00:49:49   Actually, a little sidebar here. I recently got a Sonos amp because they're a new speaker amp because it has AirPlay 2 support and it basically is a Sonos unit that drives two speakers and can accept input from your TV or from a line-in or from AirPlay 2 and automatically switch between those things, which I absolutely love. It's awesome.

00:50:13   Anyway, so I now have AirPlay 2 in two places. I have actually three if I include the AirPlay Express in my office, which I keep trying to make work and keeps not working so well.

00:50:23   And so now I have multi-room output that is supported by both the Amazon Echo family of devices, which I also have a few of, and AirPlay 2.

00:50:32   I can directly compare and in some cases use the same speakers between the AirPlay ecosystem and the Sonos/Eloquia ecosystem. Neither one of these systems is reliable about multi-room audio for me.

00:50:46   I have tried lots of different ways to phrase things. I've tried different ways to name the devices or the rooms or whatever. It's really hard to get these systems to work reliably and I don't know who's at fault with, you know, between like the Amazon and the Sonos system.

00:51:01   I do definitely know who's at fault with the AirPlay 2 ecosystem though because the Apple devices are the master control devices there, so I know what's going on there.

00:51:12   And it is so hard. Like if I say, "Hey, dingus, play so-and-so in living room and kitchen," or something like that, no combination of phrasing and anything like that is working reliably for me.

00:51:26   Sometimes they'll work sometimes, not other times. One set of phrasing will work on one family of devices but not the other one. Sometimes weird things happen, like it'll say it's playing and it just doesn't.

00:51:35   Like it'll say it's playing in a room and you go to that room and it's not playing there and you go to the app and it's like, "I have no idea what you're talking about. You didn't ask me to do anything."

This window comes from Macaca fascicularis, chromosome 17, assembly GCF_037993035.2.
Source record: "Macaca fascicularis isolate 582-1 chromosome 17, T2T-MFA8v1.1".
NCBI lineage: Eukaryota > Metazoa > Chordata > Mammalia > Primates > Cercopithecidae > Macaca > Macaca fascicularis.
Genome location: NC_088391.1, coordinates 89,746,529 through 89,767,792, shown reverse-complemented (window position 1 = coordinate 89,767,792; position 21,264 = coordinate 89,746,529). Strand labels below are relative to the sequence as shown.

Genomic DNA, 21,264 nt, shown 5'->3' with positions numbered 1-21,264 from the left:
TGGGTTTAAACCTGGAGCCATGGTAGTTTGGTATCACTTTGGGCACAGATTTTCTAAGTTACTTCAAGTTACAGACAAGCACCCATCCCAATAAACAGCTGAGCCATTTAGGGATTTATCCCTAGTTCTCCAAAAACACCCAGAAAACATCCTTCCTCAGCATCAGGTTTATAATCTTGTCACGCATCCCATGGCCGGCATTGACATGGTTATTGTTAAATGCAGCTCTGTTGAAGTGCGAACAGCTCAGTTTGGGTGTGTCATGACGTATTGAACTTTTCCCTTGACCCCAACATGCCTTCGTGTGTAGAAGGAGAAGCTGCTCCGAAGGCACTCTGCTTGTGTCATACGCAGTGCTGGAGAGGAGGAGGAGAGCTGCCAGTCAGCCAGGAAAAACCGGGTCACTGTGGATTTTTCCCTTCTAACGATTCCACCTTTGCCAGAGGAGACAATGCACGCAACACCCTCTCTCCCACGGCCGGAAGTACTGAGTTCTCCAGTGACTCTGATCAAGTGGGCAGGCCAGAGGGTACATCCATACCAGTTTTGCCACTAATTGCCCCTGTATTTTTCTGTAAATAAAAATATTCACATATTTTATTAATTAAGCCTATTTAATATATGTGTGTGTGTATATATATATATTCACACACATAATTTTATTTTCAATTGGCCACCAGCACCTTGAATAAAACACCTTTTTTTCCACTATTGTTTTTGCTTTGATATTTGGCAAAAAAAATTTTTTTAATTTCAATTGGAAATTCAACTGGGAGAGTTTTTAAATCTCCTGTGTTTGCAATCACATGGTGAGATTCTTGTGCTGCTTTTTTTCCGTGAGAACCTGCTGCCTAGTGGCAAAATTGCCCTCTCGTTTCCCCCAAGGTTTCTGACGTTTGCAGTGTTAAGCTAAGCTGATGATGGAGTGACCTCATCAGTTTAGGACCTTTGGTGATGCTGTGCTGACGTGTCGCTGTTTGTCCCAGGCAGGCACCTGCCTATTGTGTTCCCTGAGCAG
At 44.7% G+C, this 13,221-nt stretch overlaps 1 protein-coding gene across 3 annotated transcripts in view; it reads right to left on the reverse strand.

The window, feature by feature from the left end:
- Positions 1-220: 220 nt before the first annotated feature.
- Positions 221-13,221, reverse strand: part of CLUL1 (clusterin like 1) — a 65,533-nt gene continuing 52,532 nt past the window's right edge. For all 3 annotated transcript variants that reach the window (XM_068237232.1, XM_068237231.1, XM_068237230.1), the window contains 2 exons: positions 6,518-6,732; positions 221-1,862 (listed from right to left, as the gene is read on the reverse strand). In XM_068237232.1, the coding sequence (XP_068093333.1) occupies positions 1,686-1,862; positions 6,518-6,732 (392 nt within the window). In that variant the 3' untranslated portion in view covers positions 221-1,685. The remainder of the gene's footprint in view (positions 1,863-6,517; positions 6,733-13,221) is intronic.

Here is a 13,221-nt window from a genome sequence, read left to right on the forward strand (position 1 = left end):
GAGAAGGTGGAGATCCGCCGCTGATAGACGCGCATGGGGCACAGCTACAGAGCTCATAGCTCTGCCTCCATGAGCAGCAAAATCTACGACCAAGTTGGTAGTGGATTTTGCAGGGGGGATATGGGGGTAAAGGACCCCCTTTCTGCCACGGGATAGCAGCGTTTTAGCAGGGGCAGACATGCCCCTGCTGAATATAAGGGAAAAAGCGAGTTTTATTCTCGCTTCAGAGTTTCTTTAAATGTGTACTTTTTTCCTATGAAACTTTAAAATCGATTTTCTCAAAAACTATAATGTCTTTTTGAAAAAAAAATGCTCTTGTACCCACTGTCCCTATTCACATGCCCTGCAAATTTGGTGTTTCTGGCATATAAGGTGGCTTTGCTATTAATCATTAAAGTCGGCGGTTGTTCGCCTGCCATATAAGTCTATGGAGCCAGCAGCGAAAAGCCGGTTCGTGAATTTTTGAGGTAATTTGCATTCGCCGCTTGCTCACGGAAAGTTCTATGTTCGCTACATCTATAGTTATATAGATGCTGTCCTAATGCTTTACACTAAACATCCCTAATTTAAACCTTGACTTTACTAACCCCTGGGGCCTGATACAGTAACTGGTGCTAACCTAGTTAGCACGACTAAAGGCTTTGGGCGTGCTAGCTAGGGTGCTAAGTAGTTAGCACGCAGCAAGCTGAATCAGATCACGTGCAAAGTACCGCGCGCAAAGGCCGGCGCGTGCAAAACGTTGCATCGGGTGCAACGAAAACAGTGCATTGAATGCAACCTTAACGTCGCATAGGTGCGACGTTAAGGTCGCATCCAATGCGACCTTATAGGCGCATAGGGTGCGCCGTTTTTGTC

00:51:42   Like it's really messed up and I don't know if anyone else has similar issues as me with multi-room stuff, but man, it's rough to do it by voice.

00:51:51   If you do it from a device, like if you open up the Sonos app and do the Sonos version of it there, or if you open up Control Center or the Music app and you go to the AirPlay menu and you do it from an iOS device, like you pick out the devices there, works fine.

00:52:07   But by voice it's still a mess. Anyway, so going back, that sidebar is now over, going back to the master branch here.

00:52:15   The main issue I have with Siri, in addition to some of the reliability stuff, is that it's still just so much slower than Alexa.

00:52:23   Like in just how long it takes when I say something to get either a response or the thing happening, it's just slower.

00:52:32   And it's slower enough that if you are accustomed to the Amazon ecosystem, you really notice that delay.

00:52:39   I don't know if that's because of some kind of fundamental engineering flaw in Siri or some kind of implementation detail that they can easily fix, but changing leadership is a really good sign that they're taking this more seriously.

00:52:52   Elevating, I mean they didn't technically change the leadership, he was already there, but like elevating someone who's relatively new and who seems pretty good at this stuff to a higher title that is more important to the company and has more public visibility and public scrutiny, that's probably a good sign.

00:53:08   And so I hope this is a result of them taking Siri more seriously, and I hope that, clearly what we've seen over the last seven years, what we've seen is that Siri seems to have fundamental flaws and limitations that make it slow, inconsistent, unreliable, and in spotty areas that seem to move around a lot, kind of dumb.

00:53:36   And they seem to have fundamental problems with it that have prevented them from improving it for all these years in strong ways in these areas.

00:53:48   And now that we have both the Google, whatever, and Alexa, we can see this can be much better, this can be much faster, and much more reliable.

00:53:59   And in some cases smarter, it seems like the smart part is kind of catching up, but it's still not faster or more reliable. And that I really hope they work on, I really hope they're taking it very, very seriously as some kind of major effort to like redo Siri because it really needs it, it's just too slow and too inconsistent.

00:54:18   What I worry about is that this new person is actually going to be concentrating mostly on the things that we haven't seen released yet, whether it's like artificial intelligence for making the iPhone camera better, or machine learning for doing proactive stuff on the phone about notifications.

00:54:34   There's lots of areas for machine learning and artificial intelligence that are forward looking, that are not simply enhancements of last decade's war over voice personal services. Surely, of course, Siri Canon does need to get better, like we just talked about.

00:54:50   If you are the vice president level, you're already seeing all this stuff. So part of it is yeah, let's make Siri better, but part of it is also, let's make the next great thing with the next much more exciting thing, like maybe voice assistants of this style or old hat, and maybe it's a successor to Siri, you know, is one of those things.